Working On Wednesday: A Scrappy Journey
On Wednesdays I'm going to try to share something that I'm working on that is more personal. A project or effort that is not explicitly related to my professional endeavors. I hope that in sharing a goal publicly, I will increase my drive to complete or improve upon whatever it is. And perhaps I will also find support or partnership in a reader.
The Birth of Sally
For my first 'Working On Wednesday', I'm going to share a little about my longest-running project. Going on eight years ago, I wrote a little rhyming story about a girl named Scrappy Sally. The story and the girl were loosely based on me and my own experience as a resourceful tomboy. I took the project seriously, spending countless hours trying to get the rhythm right and the story clear. I enlisted a copy editor friend to review the work and give me feedback.
In the early days, I was so excited that this story could one day become a children's book that inspired little kids, especially little girls, to work through challenges and overcome failures and resist the cultural pressure to be eternally perfect. I created lists of future stories, thinking Sally could have all kinds of adventures beyond the one already written.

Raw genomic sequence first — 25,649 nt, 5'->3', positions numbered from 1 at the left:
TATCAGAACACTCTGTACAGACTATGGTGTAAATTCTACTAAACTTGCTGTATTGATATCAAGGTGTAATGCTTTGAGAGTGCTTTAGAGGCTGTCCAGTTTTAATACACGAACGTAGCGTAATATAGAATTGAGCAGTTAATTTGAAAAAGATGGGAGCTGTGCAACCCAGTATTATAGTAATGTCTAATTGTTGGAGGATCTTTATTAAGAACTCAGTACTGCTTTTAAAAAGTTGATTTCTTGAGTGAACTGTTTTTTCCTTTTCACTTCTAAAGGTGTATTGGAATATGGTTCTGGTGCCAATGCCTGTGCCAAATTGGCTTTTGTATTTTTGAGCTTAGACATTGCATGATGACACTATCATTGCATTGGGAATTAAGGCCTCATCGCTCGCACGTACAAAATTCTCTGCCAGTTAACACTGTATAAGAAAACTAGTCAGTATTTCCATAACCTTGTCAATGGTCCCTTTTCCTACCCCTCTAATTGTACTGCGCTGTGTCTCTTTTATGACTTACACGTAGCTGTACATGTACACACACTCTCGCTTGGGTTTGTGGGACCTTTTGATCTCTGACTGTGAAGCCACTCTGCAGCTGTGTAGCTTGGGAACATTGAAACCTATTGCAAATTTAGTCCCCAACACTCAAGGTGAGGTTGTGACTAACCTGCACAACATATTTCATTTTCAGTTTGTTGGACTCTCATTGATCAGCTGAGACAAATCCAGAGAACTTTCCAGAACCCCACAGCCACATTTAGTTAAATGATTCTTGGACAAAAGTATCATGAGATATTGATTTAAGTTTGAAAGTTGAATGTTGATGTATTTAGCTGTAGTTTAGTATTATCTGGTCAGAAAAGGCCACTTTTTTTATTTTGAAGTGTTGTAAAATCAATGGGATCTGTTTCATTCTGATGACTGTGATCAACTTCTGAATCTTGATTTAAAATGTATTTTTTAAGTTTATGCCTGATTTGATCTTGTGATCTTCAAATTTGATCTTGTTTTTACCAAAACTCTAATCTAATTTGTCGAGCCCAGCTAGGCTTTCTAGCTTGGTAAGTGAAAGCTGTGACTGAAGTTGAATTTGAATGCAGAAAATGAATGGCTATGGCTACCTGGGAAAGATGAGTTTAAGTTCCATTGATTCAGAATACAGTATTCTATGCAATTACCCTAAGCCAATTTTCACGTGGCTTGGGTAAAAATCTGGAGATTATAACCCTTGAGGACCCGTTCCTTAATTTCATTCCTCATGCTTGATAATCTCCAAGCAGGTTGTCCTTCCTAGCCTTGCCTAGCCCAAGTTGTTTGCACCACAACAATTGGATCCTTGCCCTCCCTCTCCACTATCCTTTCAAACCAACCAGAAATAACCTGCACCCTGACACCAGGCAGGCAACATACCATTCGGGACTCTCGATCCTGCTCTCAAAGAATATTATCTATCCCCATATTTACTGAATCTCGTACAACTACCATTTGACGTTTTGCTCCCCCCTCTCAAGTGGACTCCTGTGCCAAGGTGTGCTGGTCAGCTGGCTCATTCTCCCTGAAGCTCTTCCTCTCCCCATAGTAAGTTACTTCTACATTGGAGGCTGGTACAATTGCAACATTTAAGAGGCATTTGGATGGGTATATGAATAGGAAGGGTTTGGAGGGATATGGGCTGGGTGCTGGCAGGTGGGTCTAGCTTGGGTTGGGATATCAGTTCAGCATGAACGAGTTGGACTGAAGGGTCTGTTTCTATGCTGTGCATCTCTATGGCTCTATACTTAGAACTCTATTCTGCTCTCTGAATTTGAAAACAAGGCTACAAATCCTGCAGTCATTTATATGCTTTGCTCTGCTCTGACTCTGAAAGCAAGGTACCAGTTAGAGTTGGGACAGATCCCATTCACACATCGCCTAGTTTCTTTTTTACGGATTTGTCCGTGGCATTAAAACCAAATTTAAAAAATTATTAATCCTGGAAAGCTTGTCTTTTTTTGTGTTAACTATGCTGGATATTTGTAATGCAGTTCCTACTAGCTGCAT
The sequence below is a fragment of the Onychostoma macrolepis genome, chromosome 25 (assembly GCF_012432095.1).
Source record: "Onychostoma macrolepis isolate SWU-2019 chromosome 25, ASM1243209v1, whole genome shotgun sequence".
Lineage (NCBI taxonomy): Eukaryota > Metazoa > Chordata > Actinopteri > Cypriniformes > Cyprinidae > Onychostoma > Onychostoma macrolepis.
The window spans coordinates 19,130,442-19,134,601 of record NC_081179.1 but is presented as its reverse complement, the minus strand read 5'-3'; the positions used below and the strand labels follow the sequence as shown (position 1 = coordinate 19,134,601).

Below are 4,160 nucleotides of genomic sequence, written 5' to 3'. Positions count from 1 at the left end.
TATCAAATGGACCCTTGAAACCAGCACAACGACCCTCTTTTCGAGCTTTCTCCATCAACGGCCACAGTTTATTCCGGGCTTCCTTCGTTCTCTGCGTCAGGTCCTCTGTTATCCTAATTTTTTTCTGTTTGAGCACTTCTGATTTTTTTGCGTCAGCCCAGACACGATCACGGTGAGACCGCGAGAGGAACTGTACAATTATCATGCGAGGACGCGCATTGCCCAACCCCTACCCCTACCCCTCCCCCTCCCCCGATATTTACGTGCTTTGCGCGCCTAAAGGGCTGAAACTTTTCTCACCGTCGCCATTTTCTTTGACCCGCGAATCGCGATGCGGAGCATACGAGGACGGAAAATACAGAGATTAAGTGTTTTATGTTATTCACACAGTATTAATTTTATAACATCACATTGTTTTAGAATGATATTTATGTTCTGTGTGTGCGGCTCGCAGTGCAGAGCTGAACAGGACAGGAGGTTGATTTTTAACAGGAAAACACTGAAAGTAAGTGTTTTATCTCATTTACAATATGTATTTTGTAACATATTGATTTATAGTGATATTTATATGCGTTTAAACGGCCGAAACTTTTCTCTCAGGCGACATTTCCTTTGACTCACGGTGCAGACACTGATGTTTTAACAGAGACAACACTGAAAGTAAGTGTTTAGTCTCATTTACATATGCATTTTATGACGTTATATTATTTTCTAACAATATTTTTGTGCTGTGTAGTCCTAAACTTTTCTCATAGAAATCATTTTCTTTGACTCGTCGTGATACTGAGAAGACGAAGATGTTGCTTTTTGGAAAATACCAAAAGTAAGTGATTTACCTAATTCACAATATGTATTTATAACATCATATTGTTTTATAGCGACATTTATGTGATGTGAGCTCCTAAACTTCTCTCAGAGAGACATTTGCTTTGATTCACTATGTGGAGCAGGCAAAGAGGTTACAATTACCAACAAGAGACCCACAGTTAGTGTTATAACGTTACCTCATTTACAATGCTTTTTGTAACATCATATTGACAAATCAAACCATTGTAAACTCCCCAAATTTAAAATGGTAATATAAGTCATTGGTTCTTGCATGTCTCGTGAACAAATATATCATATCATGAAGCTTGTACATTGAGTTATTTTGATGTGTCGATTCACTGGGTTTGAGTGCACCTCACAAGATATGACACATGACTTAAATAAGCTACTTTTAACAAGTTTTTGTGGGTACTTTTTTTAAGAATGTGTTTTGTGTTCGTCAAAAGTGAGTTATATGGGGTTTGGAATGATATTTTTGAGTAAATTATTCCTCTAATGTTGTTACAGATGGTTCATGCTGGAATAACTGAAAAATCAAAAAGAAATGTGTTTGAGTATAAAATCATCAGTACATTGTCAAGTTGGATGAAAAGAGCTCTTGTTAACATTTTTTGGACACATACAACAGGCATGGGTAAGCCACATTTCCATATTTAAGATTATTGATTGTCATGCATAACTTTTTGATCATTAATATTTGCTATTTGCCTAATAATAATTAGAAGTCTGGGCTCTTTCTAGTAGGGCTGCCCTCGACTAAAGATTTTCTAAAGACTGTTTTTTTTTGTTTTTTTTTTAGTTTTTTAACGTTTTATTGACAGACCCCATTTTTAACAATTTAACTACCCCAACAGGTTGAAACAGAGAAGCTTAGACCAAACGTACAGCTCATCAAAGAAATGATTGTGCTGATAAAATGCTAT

A Rocky Start
Early on I had a handful of different illustrators attached to the project. All friends or acquaintances who, at least for a time, seemed as invested in the project as I was. We had spec covers and sample layouts and discussed different methods of self publishing. But in each case, the illustrator ultimately was pulled away by competing priorities.
Over the years I've asked other people who I knew were artists if they might be interested in helping. Some have expressed vague regard, but none have really seemed to want to go on the journey with me.
Trying to Stay Scrappy
You may be asking at this point why I didn't just pay someone to do the illustrations, or try to just go to a publisher with the manuscript and see if they would assign someone to the task. That probably would be the more prudent thing to do. The book would either be scrapped or finished at this point for sure. But I resisted, mainly because, as in pretty much all things in my life, I wanted more than just someone to draw. I desired a true partner. Someone who was as excited about the project as I was. Someone who would leave their mark on the work. Someone who would invest their efforts as I had invested mine, on the promise of the story being rewarding creatively and monetarily down the line.
Are You My Partner?
This is probably a naive and silly notion. A finished book is better than a fruitless ideal. So if you are or know an illustrator who just wants to get paid to do the work, contact me. At this point I would be open to the idea. I really believe in this story and its core character and want to share it and her with the world sooner rather than later. But I also want to use this entry as one last effort to find a true partner for this project. If that could be you, let me know.